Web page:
That evening, we thought it best to take Grandmere for some time away so we took her to visit the famousMorel-Wisner house in the Bayou St. John area. Our great-great-great (etc, etc,) Grandfather, Christoval Morel built and lived in the beautiful three story mansion in 1840. There was an even older house next to it belonging to Christoval’s father, but it burned down decades ago.

Somehow, many years back, it eventually was no longer was under the family ownership (sigh) and today it is owned by a wonderful couple who are trying to preserve the unique and wonderful heritage of this home originally known back in Christoval’s day as the Magnolia Plantation.

The history of that house had been lost to our own family with most relatives noting only vaguely that our family once owned property on Bayou St. John but no one bothered to research and see if it still existed until JM, doing investigative work on the Morel history came upon the website the new owners put up, listing it as the residence of New Orleans famous lawyer, Christoval Morel.

She contacted the owners who graciously invited us to visit whenever we were in the area again. Everyone was excited about going to see the house but were a little apprehensive on meeting the current owners. Our aunt brought along family photos that we have of the Morels as we thought that perhaps the new owners would like to have them.

The house was purely classical New Orleans, high ceilings, tall and elegant windows, large and airy porch. Much of it was amazingly original from the day it was built. Some modifications had been made, but did not detract from the beauty of the house. In fact, modifications HAD been made by previous owners through the years until later, they decided to bring it back to original state as much as possible.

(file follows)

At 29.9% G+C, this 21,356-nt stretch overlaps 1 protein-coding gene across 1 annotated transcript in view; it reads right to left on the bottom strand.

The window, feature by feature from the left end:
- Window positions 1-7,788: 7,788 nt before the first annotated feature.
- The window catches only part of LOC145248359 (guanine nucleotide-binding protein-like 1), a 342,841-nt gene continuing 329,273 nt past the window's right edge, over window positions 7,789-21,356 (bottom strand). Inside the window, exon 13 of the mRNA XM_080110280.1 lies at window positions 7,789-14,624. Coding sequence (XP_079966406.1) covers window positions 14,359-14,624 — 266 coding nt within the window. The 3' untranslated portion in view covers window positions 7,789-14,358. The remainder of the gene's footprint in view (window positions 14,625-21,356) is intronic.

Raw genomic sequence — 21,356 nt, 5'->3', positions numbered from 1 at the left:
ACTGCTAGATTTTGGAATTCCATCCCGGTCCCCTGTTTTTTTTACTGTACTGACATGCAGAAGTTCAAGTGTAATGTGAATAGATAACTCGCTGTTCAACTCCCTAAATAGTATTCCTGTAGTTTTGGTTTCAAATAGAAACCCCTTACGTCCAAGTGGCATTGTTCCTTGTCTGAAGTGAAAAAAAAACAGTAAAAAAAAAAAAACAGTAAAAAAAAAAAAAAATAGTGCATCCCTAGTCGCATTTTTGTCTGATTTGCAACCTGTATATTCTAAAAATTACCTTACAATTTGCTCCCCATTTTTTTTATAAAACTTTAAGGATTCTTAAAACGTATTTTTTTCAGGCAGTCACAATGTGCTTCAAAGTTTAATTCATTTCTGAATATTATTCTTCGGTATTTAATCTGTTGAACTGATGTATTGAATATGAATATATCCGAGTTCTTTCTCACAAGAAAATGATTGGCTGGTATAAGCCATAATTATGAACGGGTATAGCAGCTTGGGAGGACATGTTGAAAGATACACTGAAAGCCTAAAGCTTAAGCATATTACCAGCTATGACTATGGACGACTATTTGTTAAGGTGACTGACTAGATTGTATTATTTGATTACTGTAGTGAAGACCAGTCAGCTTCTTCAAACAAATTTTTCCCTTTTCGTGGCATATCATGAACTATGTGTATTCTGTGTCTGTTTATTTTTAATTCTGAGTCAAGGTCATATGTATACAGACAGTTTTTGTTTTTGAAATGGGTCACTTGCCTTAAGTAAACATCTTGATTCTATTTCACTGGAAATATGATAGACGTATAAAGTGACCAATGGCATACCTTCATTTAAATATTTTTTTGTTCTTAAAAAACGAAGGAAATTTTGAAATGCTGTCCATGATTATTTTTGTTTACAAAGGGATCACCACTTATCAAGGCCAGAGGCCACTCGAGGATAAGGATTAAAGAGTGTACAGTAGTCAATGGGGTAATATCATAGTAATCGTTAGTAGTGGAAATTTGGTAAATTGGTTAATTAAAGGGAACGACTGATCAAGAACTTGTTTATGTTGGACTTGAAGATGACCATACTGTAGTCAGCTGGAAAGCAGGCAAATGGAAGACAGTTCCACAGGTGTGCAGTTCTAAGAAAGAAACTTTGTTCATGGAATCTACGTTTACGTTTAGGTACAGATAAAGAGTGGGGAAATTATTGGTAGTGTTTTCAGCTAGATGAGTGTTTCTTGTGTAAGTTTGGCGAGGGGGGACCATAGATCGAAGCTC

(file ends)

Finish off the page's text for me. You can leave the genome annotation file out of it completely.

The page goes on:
It was wonderful to see a relic from our family still standing beautifully.

During the evening the conversation drifted from the house’s history to the preservation of the historic homes to which one of the owners commented “being a poor city is what saved New Orleans where other cities wealth have destroyed their history.”

We thought it’s a pretty profound statement.

Today, the Morel-Wisner house will be preserved always. It’s a listed historic home and cannot be destroyed. Originally it sat on many acres of land, but parcels of the plantation were sold off through the years and houses built around it. It is the oldest house in that particular area and side of the bayou and is still standing strong

To top the delightful evening off, they offered us fresh baked French bread, brie cheese, and red wine. Their hospitality was truly amazing – must be that good ol’ Southern hospitality – we felt as if we made new friends….. Actually, we DID make new friends. Thursday, October 28

On Thursday evening we all were invited to see our great-aunt’s daughter (aka Julie Jules) perform with theLouis Armstrong Society Jazz Band.